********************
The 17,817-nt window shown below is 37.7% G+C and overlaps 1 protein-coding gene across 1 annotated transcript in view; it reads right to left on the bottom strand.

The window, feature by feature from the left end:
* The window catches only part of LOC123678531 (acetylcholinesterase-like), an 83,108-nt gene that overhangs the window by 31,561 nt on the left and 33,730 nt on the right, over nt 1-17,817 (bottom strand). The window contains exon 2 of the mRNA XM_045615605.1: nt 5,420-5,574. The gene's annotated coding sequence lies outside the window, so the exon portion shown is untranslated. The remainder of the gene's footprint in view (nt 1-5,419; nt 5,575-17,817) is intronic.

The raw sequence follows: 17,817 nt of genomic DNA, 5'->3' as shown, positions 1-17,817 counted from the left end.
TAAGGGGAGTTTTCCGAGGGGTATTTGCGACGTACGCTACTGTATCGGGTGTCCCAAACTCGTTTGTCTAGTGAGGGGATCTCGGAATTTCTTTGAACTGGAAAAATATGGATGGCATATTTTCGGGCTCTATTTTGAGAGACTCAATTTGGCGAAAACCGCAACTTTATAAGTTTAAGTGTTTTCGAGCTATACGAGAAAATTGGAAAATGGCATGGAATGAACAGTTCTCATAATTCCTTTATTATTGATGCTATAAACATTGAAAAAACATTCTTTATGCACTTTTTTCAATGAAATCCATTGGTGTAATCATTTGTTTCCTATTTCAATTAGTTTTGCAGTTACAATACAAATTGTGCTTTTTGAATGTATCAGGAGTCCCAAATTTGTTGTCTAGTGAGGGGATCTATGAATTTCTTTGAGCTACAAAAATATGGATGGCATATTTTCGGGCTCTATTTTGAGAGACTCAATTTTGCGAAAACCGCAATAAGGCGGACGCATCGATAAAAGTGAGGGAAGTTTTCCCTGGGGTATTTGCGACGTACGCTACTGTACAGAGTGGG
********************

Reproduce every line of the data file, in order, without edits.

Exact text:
The 17,817-nt window shown below is 37.7% G+C and overlaps 1 protein-coding gene across 1 annotated transcript in view; it reads right to left on the bottom strand.

The window, feature by feature from the left end:
* The window catches only part of LOC123678531 (acetylcholinesterase-like), an 83,108-nt gene that overhangs the window by 31,561 nt on the left and 33,730 nt on the right, over nt 1-17,817 (bottom strand). The window contains exon 2 of the mRNA XM_045615605.1: nt 5,420-5,574. The gene's annotated coding sequence lies outside the window, so the exon portion shown is untranslated. The remainder of the gene's footprint in view (nt 1-5,419; nt 5,575-17,817) is intronic.

The raw sequence follows: 17,817 nt of genomic DNA, 5'->3' as shown, positions 1-17,817 counted from the left end.
TAAGGGGAGTTTTCCGAGGGGTATTTGCGACGTACGCTACTGTATCGGGTGTCCCAAACTCGTTTGTCTAGTGAGGGGATCTCGGAATTTCTTTGAACTGGAAAAATATGGATGGCATATTTTCGGGCTCTATTTTGAGAGACTCAATTTGGCGAAAACCGCAACTTTATAAGTTTAAGTGTTTTCGAGCTATACGAGAAAATTGGAAAATGGCATGGAATGAACAGTTCTCATAATTCCTTTATTATTGATGCTATAAACATTGAAAAAACATTCTTTATGCACTTTTTTCAATGAAATCCATTGGTGTAATCATTTGTTTCCTATTTCAATTAGTTTTGCAGTTACAATACAAATTGTGCTTTTTGAATGTATCAGGAGTCCCAAATTTGTTGTCTAGTGAGGGGATCTATGAATTTCTTTGAGCTACAAAAATATGGATGGCATATTTTCGGGCTCTATTTTGAGAGACTCAATTTTGCGAAAACCGCAATAAGGCGGACGCATCGATAAAAGTGAGGGAAGTTTTCCCTGGGGTATTTGCGACGTACGCTACTGTACAGAGTGGG